Social Media Coordinator


The gaming community - it's well connected

Gaming is not only about accumulating XP and loot boxes. As a result of their hobby, gamers often find themselves connected to vast communities of fellow enthusiasts, their esports heroes, and lifelong friends, among others.

As gaming is a digital format, critics seem to assume that gaming benefits reside solely in the online realm. To quash this nonsensical belief, we’ve put together a selection of ways that gaming leads to tangible, authentic connections to others, both online and offline.

communities of enthusiasts

Gamers use their shared passion to form bonds over particular gaming titles, meaning they can bump into a fellow fan and immediately spark a connection, as previous generations may have done with their favourite sports teams.

Some have argued that for brands to fully utilise these gaming communities, we should consider them as “borderless cities” due to the sheer strength of the bond between gamers in these communities.

Gamers connect by lending each other helping hands within these communities, whether that be dedicated fans who meet up in arcades to have Street Fighter tournaments, World of Worldcraft players who collaborate to ‘theorycraft’ on online forums or networks of volunteer scouts who contribute player stats to Football Manager.

esports fandom

Esports is also a space in which connected communities are at the fore.

67% of esports fans say that they’ve made new friends or acquaintances through the games they watch, and half of esports followers prefer to watch esports with other friends or family.

This should not come as a surprise for anyone engaged in the esports space, as they will be well aware that the medium emulates the same hearty passion and fan bonding as traditional sport does.

The only difference from traditional sport is that esports fans are able to form deeper bonds with their favourite players – a connection which brands should cherish as this makes esports fans more receptive to esports advertising.

The beauty of platforms like Twitch is that fans can directly interact with their esports heroes on live streams. This is essentially akin to a football fan being offered a direct stream to ask for insight about an outrageous overhead kick, and it is lapped up by esports fans.

“If you want to work with gamers, you really have to convince them that you’re adding something that makes the gaming space better.”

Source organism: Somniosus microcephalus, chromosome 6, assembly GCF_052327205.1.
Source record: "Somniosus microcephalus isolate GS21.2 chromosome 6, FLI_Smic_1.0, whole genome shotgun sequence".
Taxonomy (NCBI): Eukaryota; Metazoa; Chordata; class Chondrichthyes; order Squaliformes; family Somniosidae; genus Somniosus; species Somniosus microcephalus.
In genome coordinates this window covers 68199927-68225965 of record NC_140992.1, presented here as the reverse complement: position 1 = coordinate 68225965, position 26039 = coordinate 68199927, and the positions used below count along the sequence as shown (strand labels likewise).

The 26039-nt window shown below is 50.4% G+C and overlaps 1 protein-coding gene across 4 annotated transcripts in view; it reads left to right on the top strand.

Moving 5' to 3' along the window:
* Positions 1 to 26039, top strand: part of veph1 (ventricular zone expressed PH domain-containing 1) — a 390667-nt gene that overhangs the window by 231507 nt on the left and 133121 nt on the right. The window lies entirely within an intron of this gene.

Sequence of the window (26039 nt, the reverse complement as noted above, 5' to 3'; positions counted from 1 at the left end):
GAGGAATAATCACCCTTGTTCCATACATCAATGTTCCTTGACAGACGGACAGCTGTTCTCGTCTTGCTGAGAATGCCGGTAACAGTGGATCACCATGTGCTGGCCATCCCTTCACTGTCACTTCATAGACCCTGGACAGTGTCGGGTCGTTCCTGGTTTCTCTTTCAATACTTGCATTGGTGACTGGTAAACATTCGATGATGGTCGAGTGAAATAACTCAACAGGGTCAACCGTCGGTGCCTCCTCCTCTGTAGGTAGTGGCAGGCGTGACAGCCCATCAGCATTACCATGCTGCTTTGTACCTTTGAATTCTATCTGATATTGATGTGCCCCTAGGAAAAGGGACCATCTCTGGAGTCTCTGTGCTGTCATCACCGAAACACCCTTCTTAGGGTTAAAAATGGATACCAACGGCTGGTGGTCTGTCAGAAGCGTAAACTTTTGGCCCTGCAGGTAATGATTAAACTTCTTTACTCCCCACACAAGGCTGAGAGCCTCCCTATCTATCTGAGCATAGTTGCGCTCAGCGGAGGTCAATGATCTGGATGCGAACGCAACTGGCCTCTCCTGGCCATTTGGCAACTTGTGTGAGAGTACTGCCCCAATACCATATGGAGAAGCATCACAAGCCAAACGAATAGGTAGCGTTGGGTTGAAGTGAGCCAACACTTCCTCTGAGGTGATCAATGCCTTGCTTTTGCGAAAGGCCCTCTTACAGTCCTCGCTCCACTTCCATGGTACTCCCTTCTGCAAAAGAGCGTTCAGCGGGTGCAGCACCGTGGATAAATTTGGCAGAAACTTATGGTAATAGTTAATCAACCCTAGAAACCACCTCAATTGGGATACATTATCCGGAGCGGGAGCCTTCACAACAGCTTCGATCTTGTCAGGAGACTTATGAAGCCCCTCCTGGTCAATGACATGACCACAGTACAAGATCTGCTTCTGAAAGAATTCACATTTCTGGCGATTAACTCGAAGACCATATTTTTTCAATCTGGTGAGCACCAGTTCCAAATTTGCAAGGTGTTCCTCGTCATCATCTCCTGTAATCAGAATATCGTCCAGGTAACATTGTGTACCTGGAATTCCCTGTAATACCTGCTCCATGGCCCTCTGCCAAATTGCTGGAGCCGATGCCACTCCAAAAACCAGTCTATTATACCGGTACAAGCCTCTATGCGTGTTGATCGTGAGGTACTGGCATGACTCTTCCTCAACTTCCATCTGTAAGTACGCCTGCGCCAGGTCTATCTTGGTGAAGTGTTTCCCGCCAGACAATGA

Source: FIFA

authentic brand ties

Gamers cherish authenticity, meaning that if brands are able to align with the world of a specific game, strong relationships between brand and consumer can be formed.

“The thing about gamers is, they’re incredibly quick to smell a rat,” said Mark Bassett, head of digital partnerships at the Branded Entertainment Network (BEN). “If you want to work with them, you really have to convince them that you’re adding something that makes the gaming space better.”

This opens the door for brands to forge authentic connections with gamers when they strike the correct balance between advertising and unaffected gameplay.

A great example includes the CALM collaboration with EA Sports, offering FIFA players the opportunity to wear CALM football shirts, a sentiment gamers supported as it spread mental health awareness, while reinforcing the message that gaming provided social interaction for many who were starved of a social life during lockdown.

If a brand message is on the money, gamers will come out in full force to support an ad campaign.

online relationships

Virtual worlds are a fertile ground for new friendships and even romance.

Gaming connections can evolve into relationships which would otherwise never exist, proven by avid gamer Sandra Grauschopf’s marriage. A male gamer was tempted to assassinate her on World of Worldcraft, but luckily opted to spark a conversation, and the rest is history – they are now happily married with one child! Sandra writes: “My love of games was powerful enough to forge connections across many miles and to bridge oceans.”

Friendships are also likely to flourish online. The shared bond of gaming means that multiplayer games can often embody a welcoming space for gamers to socialise, shown by the fact that 54% of teens play online with people they only know virtually.

strengthening real-world interactions

Gaming is used by many to establish blossoming relationships they know from those they meet in real life. To emphasise this, a quarter of teens use their gaming handle as a form of contact. Looks like the phone number is old news.

But in what manner do gamers then connect online? Two researchers dug into whether gamers focused on socio-emotive messages – some of these included “yeah, I agree with you,” and “wow, that was funny” – or task orientated messages that focused on the game – such as “how do you open this door?” or “just practice some more.”

It was discovered that their messages were overwhelmingly positive and that there were 3 times more socio-emotive messages in multiplayer online games than task-orientated ones, showing that gamers use their hobby to give fellow players a pat on the back rather than scream at them through the mic for missing an easy COD kill or FIFA goalscoring opportunity.

On top of this, gaming is a useful way to practice socialising when physical relationships are a hurdle, hence why gaming is often a useful means of communication for those with depression, anxiety or autism